Everybody poops ....
Ask any two-year-old if you’re embarrassed; she can tell you all about it. Mamas poop; papas poop; bears poop, elephants poop, zebras poop. Everybody poops .
In the affluent world that’s not only something we don’t talk about much, it’s something we take for granted, but sadly for the majority of the world’s human inhabitants the simple issue of decent sanitation remains a profound, sometimes life-threatening challenge. That became all too clear in Haiti this year when its already inadequate sanitation system was overwhelmed by the emergency conditions in the aftermath of the Jan. 2010 earthquake. Over the past year, more than 250,000 became ill with cholera which spread quickly in the makeshift tent communities people sheltered in after the destruction of their homes. More than 4,600 have died so far (March 10 figures), and unfortunately the cholera crisis in Haiti  shows no signs of abating.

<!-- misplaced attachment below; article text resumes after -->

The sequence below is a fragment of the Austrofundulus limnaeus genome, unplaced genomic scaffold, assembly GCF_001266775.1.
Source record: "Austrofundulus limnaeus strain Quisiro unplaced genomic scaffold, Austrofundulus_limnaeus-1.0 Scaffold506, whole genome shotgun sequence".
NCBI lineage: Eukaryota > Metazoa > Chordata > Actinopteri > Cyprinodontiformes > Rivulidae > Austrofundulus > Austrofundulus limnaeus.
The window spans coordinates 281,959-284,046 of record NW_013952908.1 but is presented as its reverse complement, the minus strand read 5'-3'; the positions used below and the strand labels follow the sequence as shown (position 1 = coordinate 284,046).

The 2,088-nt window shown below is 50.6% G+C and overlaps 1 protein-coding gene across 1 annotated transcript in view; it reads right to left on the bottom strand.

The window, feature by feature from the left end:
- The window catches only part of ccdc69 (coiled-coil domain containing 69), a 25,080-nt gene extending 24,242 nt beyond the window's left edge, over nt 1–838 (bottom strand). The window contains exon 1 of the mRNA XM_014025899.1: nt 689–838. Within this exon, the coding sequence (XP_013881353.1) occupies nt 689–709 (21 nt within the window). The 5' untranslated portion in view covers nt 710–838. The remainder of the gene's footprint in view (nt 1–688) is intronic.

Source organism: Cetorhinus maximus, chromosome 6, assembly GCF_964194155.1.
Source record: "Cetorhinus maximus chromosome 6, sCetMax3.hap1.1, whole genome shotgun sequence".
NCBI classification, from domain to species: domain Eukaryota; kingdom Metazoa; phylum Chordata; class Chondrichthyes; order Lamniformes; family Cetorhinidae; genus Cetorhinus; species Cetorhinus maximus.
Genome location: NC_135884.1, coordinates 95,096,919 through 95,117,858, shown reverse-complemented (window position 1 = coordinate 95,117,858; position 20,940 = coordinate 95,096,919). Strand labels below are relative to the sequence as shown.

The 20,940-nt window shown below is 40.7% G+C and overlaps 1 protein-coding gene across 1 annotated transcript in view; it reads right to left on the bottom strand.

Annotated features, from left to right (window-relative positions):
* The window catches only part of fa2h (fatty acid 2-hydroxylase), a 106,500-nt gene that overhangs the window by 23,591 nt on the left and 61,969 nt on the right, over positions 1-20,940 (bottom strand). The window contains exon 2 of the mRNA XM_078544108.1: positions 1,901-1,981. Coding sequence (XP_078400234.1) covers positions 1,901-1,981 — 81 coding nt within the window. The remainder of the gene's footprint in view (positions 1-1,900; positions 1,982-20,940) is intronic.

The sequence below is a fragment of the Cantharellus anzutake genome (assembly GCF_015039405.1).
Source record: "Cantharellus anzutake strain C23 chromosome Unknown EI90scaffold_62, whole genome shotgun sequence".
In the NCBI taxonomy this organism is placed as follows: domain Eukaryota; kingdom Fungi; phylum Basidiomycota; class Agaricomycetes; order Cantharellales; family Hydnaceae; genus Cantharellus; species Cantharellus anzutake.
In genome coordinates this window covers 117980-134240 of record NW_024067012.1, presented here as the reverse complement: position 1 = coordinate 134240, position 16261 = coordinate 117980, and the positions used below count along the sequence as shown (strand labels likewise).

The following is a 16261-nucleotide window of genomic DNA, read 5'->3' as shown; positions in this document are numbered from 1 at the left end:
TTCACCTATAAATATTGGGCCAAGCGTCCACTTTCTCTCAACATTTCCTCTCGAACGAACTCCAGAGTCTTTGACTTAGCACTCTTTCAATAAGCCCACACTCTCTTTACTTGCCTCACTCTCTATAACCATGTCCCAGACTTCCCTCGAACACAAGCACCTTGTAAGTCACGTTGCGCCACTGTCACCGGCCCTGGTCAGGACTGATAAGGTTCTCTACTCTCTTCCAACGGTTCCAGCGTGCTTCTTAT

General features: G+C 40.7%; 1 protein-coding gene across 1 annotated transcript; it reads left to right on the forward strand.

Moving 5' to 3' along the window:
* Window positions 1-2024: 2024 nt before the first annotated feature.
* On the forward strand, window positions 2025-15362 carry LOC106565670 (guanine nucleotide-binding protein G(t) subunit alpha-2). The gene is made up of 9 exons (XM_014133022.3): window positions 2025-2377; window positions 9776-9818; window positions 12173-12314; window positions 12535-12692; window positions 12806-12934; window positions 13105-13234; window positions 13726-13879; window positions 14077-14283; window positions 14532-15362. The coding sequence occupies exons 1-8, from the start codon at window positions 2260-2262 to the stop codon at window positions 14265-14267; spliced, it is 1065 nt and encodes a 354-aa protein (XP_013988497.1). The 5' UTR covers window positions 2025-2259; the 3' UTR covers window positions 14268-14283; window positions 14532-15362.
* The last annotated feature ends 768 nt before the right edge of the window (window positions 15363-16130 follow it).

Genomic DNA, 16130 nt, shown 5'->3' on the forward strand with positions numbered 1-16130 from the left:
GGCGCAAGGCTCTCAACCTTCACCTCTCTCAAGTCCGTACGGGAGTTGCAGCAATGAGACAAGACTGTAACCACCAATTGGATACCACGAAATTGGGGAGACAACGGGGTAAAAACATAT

Today on international Water Day, as the world considers the problem of providing clean drinking water for all its people (1 billion lack access to safe water sources), the related problem of adequate sanitation is equally vital to remember. (The recent World Poopin’ Day  used social media to highlight the global problem of sanitation and break down some politeness barriers that discourages urgency on this issue.)
We don’t like to talk about poop. That’s understandable. I know it’s not polite, but we have little choice but to have this conversation when 2.6 billion people lack a safe and efficient way to deal with their waste. Some facts to remember:
• Each year, diarrhea kills more young children than AIDS, malaria and measles combined.
• The world loses 70,000 classrooms of kindergartners every year due to diarrhea.
• Lack of sanitation is the world’s biggest cause of infection.
So next time you flush your toilet and casually set in motion a vast, dependable system of sanitation and water purifying and recycling, ponder a moment the plight of two out of five people on the earth who have never had the opportunity to take sanitation for granted. Everybody poops and everybody can contribute to a future where that reality can be addressed sustainably and safely.